About the Allergy and Immunology Fellowship Program
This combined Internal Medicine-Pediatrics training program has been in existence at Virginia Commonwealth University Health (formerly Medical College of Virginia) for several decades. It was ACGME accredited prior to March of 1983, and has remained since that time. The program accepts up to two residents into the program per year. Those trained from 1983 onward have all passed their ABAI certification exam.
Our mission is to prepare specialists who are well rounded in Allergy & Immunology. These specialists will not only provide expert medical care for patients with allergic and immunologic disorders, but also serve as consultants, educators; being critical in interpreting medical research in asthma, allergic and immunologic diseases.
The ACGME accredited Allergy & Immunology training period is typically two years in duration, with the exception of the ABIM or Pediatric research tracks, which would extend time in the program to fulfill research requirements. Also, some trainees have been granted, at their request, an additional year of research training beyond the two years of clinical training that enabled them to sit for the certification exam.
The VCU Health Allergy & Immunology fellowship program is fully accredited by the ACGME.
Overall training is roughly divided into 50% direct patient care, 25% scholarly activity and research, and 25% educational activities. All fellows are adequately trained in system-based practices, professionalism, and patient care, advancement of their medical knowledge, interpersonal and communication skills, and practice-based learning.
The goal of our Allergy & Immunology Program is to provide trainees with a comprehensive experience in allergy and immunology, both in the care of adult and pediatric patients with allergic and immunologic diseases, and in scholarly activities related to this field that are tailored to the interests of each trainee. Clinical training consists of practical clinical rotations, didactic instruction, conference preparation and presentation, and both self-directed and assigned reading. Clinical rotations are designed to provide our residents with the knowledge base and technical proficiency that they will need to become outstanding practitioners of allergy and immunology, and in some cases to pursue academic careers as clinician-educators or research investigators.
Clinical training in both pediatric and adult allergy emphasizes both inpatient and outpatient management of allergic and immunologic disease. The majority of clinical practice is in the outpatient setting, with approximately 600 adult and 800 pediatric allergy outpatients seen in the allergy clinics each month. Active in-hospital consultative practices are provided at VCU Medical Center, with a greater tendency of adult consults versus pediatric volume. Overall contact breaks down to about 55% pediatric and 45% adult patients.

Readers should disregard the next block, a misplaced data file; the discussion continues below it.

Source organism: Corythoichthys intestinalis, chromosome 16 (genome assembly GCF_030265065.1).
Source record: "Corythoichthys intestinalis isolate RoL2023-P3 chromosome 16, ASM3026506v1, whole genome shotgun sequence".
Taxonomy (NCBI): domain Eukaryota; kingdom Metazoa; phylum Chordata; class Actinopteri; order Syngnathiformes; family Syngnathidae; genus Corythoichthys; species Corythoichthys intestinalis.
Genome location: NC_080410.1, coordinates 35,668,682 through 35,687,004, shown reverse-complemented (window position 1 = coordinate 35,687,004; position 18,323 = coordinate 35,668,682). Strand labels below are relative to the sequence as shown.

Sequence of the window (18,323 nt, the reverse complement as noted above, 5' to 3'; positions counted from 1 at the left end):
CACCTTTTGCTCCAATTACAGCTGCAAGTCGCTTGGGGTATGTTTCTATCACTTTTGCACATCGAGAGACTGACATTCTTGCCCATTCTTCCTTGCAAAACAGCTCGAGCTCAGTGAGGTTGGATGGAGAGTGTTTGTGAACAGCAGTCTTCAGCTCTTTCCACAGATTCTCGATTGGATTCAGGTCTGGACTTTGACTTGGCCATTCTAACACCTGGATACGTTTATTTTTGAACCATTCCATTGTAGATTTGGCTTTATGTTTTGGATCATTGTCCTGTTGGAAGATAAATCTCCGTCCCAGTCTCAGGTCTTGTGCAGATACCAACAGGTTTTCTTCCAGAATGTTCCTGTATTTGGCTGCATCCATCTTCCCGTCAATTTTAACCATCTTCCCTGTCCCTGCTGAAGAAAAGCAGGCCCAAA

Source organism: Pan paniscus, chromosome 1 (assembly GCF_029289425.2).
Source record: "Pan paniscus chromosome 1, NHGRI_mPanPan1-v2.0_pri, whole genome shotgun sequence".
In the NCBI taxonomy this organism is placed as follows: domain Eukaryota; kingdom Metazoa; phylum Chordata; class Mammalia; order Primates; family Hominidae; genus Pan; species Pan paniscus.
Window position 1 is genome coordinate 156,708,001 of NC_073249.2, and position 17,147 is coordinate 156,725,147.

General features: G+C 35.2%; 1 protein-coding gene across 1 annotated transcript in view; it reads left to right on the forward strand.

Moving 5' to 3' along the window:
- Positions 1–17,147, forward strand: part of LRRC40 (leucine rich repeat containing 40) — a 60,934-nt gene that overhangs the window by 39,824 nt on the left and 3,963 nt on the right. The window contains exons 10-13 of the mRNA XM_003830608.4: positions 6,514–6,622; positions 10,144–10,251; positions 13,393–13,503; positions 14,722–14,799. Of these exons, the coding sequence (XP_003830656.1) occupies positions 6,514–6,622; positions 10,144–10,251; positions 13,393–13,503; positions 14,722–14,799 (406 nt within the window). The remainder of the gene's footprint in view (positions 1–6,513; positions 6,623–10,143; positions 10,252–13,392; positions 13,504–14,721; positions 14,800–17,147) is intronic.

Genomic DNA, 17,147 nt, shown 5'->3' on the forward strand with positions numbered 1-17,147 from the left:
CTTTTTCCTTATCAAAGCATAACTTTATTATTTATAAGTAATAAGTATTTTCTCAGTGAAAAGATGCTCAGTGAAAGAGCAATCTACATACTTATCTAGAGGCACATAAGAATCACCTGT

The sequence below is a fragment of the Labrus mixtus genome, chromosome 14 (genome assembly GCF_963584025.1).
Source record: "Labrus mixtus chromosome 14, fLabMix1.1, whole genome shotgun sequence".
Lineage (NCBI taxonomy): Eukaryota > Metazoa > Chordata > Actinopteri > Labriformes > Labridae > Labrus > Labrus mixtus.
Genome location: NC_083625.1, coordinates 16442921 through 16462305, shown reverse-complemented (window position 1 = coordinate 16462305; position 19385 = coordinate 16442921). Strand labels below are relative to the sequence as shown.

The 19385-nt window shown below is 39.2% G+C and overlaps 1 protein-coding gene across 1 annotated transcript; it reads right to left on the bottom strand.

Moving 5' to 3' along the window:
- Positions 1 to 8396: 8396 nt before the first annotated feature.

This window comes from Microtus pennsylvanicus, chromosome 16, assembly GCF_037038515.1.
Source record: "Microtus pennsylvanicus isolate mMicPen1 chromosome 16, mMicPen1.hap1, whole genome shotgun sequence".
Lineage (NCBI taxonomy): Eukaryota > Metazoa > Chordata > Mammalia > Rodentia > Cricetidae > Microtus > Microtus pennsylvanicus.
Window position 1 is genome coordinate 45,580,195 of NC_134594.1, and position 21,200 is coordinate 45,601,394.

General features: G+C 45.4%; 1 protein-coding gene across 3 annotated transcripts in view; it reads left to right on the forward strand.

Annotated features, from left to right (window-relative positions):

In addition to the routine outpatient and inpatient consultative encounters, fellows are expected to participate in daily rounds on patients with primary immunodeficiency who are being treated with bone marrow transplantation. Elective rotations include bone marrow transplantation, community allergy practice, and rhinoscopy in the otolaryngology clinics. Some cross training in rheumatology is provided, but fellows may additionally elect to participate in adult or pediatric rheumatology clinics.
Ample opportunities are available to pursue basic and clinical research. Each fellow is expected to develop has his or her own research project, in addition to any projects they may have teamed up with the faculty to pursue. Fellows can team up with faculty to work on many different projects.
Basic science research opportunities are available in the areas of mast cell biology and basic immunology. Trainees have participated in studies defining two types of human mast cells, cloning of the gene(s) for mast cell tryptase, and development of immunoassays for tryptase to serve as precise clinical indicators of mast cell involvement in human disease. Active research area also include mast cell as antigen presenting cells, respiratory virus study.
Clinical research focuses on training fellows in principles of clinical research including designing, collaborating, collecting data, interpreting and writing a paper. Clinical research opportunities in asthma, urticaria, immunodeficiency, anaphylaxis, eosinophilic esophagitis, mastocytosis, desensitization and allergic rhinitis are available to fellows.